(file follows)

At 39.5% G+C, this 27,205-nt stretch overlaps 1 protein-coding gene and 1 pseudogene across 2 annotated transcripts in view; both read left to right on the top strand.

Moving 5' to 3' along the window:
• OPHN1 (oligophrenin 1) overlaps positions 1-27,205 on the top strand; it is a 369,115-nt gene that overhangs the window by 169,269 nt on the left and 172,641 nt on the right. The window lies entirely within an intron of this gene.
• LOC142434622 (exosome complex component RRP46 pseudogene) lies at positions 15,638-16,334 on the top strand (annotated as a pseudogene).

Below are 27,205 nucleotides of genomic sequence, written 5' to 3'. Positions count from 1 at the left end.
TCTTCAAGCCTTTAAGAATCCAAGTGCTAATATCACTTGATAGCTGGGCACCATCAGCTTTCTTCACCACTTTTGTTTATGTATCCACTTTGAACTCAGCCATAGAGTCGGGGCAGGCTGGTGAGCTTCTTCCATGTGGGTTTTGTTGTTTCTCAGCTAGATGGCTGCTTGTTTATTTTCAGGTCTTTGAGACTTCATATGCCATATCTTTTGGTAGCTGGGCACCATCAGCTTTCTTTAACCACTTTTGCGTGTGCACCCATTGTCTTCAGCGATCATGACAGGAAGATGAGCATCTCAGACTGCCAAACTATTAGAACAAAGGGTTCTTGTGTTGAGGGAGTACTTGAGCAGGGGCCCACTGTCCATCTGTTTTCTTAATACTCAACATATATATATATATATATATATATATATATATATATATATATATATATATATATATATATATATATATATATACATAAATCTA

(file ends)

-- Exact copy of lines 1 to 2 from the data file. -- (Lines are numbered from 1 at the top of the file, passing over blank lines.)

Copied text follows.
At 39.5% G+C, this 27,205-nt stretch overlaps 1 protein-coding gene and 1 pseudogene across 2 annotated transcripts in view; both read left to right on the top strand.

Moving 5' to 3' along the window: